From the moment you find out you're pregnant, you're likely going to start taking numerous precautionary measures to ensure healthy fetal development. When your life is no longer just about you, it's time to start thinking twice about what you're putting into your body! Now, new research suggests that women should be paying extra attention to how much dairy they're consuming during pregnancy.
Experts looked at 1,000 families for a study published in the Lancet Journal, focusing on the IQs and reading scores of young children. They were able to find that kids with mothers who received little iodine during pregnancy - commonly found in dairy products - had lower IQs than their peers. This link now has some researchers suggesting that women should be making dairy a main part of their diet while expecting.
"Our results show the importance of adequate iodine status during early gestation and emphasize the risk that iodine deficiency can pose to the developing infant, even in a country classified as only mildly iodine deficient," the authors of the study wrote.
To avoid complications in the future, some experts believe that women of a child-bearing age should regularly consume dairy products to keep their iodine levels up, according to the BBC. Iodine is a component of thyroid hormones, which makes it essential for brain growth during baby development.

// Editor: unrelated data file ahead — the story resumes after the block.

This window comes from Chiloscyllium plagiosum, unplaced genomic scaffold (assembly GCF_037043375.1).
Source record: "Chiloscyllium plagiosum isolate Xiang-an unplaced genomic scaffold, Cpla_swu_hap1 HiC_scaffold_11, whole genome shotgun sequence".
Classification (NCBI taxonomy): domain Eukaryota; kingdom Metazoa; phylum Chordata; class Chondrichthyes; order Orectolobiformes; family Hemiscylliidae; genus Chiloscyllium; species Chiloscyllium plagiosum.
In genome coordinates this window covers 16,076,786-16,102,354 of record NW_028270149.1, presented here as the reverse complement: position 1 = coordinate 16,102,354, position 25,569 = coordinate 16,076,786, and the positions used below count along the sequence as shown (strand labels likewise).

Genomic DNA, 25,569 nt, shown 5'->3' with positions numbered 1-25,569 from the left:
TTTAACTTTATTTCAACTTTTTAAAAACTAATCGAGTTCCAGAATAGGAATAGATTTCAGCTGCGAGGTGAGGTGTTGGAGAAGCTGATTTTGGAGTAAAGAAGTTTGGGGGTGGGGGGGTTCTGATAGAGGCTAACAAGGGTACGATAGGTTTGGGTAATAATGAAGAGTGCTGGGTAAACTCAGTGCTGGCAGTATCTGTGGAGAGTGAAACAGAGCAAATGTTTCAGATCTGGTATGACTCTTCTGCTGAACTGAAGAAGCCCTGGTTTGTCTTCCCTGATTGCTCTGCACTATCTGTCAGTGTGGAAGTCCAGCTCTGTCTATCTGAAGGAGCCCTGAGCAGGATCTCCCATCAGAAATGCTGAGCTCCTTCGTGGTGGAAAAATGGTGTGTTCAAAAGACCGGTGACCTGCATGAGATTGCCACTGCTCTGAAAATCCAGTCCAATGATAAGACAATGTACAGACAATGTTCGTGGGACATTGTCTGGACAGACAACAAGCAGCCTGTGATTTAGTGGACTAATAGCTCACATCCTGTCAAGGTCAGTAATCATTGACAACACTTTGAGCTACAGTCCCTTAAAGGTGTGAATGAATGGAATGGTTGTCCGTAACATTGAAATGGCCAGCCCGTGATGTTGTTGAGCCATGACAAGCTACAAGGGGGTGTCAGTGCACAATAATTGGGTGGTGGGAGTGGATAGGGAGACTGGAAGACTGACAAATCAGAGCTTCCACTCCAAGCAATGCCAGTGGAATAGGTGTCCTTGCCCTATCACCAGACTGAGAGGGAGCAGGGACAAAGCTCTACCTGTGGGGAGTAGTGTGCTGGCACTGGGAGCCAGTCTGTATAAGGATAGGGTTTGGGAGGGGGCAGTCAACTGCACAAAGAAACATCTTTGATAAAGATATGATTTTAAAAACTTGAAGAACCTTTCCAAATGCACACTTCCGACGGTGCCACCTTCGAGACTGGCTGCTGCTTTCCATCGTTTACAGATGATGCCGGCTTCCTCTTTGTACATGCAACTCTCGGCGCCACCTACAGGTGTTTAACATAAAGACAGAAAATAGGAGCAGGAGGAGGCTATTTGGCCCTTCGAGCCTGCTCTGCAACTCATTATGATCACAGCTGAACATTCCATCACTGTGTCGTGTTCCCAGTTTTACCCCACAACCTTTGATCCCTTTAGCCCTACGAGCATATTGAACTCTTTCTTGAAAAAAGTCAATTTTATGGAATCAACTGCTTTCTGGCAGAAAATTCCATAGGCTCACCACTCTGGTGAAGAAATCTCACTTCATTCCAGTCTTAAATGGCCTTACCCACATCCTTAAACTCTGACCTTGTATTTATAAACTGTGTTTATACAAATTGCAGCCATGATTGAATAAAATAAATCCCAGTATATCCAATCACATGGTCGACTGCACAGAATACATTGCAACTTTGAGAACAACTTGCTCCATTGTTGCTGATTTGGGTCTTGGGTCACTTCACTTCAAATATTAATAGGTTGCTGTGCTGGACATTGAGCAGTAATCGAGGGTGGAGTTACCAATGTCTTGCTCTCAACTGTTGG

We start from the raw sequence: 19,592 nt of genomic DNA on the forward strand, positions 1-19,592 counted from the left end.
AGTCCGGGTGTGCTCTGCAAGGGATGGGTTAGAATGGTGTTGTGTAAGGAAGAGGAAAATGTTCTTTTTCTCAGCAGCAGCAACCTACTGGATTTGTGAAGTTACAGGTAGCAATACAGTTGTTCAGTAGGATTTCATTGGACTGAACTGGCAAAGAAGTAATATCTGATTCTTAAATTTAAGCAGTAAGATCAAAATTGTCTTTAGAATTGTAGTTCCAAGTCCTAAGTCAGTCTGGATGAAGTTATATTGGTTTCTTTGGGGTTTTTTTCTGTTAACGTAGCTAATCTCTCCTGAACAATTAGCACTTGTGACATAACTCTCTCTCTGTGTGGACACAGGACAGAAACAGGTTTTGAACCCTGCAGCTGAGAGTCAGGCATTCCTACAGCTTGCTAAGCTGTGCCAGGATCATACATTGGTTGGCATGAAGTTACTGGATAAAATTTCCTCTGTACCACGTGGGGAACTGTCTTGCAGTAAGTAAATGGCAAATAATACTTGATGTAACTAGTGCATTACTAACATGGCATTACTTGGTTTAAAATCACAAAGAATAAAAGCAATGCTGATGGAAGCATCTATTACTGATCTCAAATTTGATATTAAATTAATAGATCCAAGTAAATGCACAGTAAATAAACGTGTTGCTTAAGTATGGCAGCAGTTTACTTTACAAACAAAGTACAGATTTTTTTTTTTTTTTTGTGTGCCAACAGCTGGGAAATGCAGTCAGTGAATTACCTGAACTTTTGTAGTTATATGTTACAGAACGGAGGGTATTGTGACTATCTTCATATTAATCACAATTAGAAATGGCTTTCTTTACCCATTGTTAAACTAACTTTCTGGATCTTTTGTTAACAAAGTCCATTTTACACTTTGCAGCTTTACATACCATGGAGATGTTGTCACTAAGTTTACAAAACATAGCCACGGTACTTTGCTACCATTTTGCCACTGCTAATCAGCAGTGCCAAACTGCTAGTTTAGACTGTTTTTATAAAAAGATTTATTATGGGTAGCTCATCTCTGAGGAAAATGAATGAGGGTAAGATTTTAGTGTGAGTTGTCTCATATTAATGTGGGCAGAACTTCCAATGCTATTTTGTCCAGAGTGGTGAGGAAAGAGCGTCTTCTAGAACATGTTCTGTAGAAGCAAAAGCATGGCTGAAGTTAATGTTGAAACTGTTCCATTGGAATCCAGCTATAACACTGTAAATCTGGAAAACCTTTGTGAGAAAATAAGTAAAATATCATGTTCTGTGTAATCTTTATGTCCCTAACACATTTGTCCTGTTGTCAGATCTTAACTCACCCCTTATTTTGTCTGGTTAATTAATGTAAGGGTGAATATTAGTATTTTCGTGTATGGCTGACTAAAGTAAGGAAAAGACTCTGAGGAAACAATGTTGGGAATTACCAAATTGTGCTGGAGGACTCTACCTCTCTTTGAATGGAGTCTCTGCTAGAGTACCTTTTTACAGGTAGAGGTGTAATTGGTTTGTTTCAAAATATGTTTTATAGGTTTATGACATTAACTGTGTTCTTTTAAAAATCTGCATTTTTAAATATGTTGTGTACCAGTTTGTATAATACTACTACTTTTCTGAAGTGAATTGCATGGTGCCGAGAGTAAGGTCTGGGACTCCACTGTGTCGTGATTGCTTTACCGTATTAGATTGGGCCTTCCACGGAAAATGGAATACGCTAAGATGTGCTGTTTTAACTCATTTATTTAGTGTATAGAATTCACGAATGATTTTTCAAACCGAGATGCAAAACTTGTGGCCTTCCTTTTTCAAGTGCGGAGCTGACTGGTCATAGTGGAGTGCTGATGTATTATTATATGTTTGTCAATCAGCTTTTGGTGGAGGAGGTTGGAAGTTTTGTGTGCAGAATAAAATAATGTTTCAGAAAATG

Which foods should I eat?
Once you find out you're expecting, you might need to start paying special attention to your diet. After all, your little one is going to need all of the nutrients that he or she can get to grow up to be strong and healthy! In addition to dairy, you'll want to focus on getting beneficial omega-3 fatty acids into your diet, which can promote brain development, according to the Mayo Clinic. While raw, uncooked seafood should be avoided, you can still consume cooked cod, salmon and tilapia while you're pregnant.
Other foods that you might want to consider adding to your diet include fruits and vegetables, specifically leafy greens that contain an abundance of vitamins and nutrients. If you aren't sure which foods to avoid and consume while expecting, don't hesitate to contact your primary care physician. A medical expert can help you familiarize yourself with items that are best for you and your unborn child.
Did you drink plenty of milk during your last pregnancy? Do you know which foods are best for growing babies? Leave your feedback in the comments section!